With more and more facets of the workforce returning to work, the Equal Employment Opportunity Commission has updated its guidance on COVID-19 issues to address multiple pandemic-related topics.
The guidance addresses the issue of integrating older workers back into the workplace in light of CDC guidance highlighting that individuals over the age of 65 are more vulnerable to the virus. The EEOC underscored that employers cannot prohibit older workers from returning to the workplace simply because they are vulnerable to the pandemic and may become severely ill. However, employers are “free to provide flexibility” to employees in the over-65 age pool and such accommodation does not violate the Age Discrimination in Employment Act even if workers in the 40 to 64 age category are treated less favorable.
The guidance also addresses pregnant employees. An employer is not permitted to bar a pregnant employee from the workplace because of the pandemic, although the employer may have reasonable accommodation obligations under the Americans with Disabilities Act (ADA) for pregnancy-related medical conditions. Furthermore, when it comes to accommodations, an employer cannot treat a pregnant employee less favorably than similarly situated employees with temporary medical conditions under the Pregnancy Discrimination Act.
The guidance addresses workplace harassment in the context of the pandemic. For example, an employee who is telecommuting may report harassment via email and employers must take those reports seriously. The EEOC underscores that harassment targeted at employees of Chinese or Asian heritage about the origins of the virus may create a hostile work environment under Title VII of the Civil Rights Act. Managers should watch for such behaviors from coworkers, contractors or customers. In addition, harassment via email or other forms of electronic communication directed at employees, including those who are telecommuting, must be addressed by employers. Companies should consider reminding employees of that anti-harassment policies apply even while working from home.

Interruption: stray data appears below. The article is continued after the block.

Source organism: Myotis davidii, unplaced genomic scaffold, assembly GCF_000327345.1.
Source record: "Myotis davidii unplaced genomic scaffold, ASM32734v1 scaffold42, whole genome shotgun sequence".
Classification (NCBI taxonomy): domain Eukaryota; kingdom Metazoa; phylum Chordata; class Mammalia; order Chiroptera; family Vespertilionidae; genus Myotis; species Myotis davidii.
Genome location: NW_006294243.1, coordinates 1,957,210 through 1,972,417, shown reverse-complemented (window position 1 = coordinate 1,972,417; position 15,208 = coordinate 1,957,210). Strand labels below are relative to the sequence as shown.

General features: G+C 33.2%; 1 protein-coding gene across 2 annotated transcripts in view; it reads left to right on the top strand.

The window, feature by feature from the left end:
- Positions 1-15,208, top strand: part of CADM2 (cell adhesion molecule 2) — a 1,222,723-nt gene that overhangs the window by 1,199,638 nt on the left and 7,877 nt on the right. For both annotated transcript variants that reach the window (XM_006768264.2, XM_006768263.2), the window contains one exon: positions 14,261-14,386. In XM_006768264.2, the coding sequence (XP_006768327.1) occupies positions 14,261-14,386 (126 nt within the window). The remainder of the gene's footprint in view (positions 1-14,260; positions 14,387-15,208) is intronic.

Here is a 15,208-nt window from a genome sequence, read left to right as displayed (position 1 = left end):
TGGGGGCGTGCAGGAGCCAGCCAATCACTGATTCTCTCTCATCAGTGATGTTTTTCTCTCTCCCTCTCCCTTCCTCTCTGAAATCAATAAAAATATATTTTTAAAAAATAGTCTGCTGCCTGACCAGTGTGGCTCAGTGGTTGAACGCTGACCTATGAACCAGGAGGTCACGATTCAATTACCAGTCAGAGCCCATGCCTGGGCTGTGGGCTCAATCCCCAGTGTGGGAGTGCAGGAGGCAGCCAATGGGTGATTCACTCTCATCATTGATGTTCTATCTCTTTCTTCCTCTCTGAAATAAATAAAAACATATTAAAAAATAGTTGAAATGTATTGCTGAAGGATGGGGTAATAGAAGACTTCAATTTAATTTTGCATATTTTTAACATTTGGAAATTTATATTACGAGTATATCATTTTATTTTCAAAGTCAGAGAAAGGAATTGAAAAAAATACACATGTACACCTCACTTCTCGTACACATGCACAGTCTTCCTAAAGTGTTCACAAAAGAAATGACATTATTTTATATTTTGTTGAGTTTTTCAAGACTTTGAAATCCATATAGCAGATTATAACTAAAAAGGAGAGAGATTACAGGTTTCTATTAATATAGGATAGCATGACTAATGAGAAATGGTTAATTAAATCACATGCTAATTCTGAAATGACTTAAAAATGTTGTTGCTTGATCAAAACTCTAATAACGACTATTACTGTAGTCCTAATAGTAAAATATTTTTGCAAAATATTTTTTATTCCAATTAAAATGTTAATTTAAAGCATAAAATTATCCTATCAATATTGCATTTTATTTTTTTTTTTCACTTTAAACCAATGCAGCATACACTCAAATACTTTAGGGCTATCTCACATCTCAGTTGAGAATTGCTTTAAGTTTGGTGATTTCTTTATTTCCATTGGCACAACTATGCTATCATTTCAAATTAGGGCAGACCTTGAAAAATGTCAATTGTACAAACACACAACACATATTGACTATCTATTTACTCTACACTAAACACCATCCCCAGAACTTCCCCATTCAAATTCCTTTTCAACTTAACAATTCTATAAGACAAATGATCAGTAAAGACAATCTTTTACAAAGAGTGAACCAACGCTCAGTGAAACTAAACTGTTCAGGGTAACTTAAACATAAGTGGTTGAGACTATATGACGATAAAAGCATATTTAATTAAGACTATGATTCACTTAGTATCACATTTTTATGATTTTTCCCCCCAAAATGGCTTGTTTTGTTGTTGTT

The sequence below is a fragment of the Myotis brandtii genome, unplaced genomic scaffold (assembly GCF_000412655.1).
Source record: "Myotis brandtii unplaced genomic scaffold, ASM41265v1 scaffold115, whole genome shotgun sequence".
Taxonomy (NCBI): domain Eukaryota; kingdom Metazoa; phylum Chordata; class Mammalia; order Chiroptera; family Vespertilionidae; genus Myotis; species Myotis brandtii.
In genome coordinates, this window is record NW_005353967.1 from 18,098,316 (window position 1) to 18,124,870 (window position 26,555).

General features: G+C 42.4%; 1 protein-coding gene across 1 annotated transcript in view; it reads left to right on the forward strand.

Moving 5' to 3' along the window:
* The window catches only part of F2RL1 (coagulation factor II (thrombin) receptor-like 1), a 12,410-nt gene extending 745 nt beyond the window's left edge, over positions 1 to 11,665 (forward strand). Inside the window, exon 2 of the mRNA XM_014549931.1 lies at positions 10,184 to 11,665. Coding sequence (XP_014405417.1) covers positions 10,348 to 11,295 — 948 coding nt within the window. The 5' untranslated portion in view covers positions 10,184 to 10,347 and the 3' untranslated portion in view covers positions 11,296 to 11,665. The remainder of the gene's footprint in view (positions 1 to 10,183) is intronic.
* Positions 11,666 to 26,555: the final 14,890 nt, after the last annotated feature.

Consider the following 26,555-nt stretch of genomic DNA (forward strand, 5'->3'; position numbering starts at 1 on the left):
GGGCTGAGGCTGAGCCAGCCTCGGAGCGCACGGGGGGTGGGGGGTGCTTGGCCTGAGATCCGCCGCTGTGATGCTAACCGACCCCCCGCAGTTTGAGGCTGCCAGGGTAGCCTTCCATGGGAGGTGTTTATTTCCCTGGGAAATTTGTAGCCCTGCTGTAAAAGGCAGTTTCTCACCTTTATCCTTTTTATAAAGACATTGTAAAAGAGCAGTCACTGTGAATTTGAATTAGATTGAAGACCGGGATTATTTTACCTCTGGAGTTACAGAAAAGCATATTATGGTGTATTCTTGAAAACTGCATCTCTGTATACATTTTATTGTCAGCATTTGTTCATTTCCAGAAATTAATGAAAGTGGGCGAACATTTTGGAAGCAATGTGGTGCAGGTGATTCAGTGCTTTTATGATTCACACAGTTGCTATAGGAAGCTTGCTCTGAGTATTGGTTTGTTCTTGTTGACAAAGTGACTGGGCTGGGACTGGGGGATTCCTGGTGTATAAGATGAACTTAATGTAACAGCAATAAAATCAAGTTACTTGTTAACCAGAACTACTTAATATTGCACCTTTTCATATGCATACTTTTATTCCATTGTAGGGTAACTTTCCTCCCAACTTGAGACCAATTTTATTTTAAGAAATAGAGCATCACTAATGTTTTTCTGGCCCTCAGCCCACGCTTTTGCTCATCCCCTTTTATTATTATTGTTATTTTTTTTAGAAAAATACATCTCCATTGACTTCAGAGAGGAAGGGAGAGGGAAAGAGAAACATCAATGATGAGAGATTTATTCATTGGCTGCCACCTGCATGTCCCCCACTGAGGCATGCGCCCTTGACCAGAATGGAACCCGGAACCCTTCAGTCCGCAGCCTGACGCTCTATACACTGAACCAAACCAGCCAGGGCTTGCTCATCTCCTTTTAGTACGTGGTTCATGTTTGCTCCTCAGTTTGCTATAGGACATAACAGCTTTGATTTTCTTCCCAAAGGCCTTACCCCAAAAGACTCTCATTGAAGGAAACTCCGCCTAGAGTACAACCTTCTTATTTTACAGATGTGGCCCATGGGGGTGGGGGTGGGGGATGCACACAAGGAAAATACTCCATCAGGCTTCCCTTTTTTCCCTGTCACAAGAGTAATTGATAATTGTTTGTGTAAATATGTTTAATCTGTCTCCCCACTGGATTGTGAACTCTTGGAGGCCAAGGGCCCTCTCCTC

The guidance addresses the issue of whether an employer must accommodate an employee who does not have a disability, but who requests to work from home because the employee’s family member is at-risk for COVID-19. The ADA does not require the employer to provide an accommodation in this circumstance since the employee does not have a disability. However, the ADA prohibits adverse treatment or harassment on the basis of an employee’s association with a disabled person.
The EEOC cautions employers that they cannot single employees out for adverse treatment based on gender. For example, if females are being permitted to work from home because of childcare responsibilities, men must also be given the same opportunities for caregiving.
If you have any questions about the guidance or COVID-19-related employment issues, please contact me or any member of the Barley Snyder Employment Practice Group.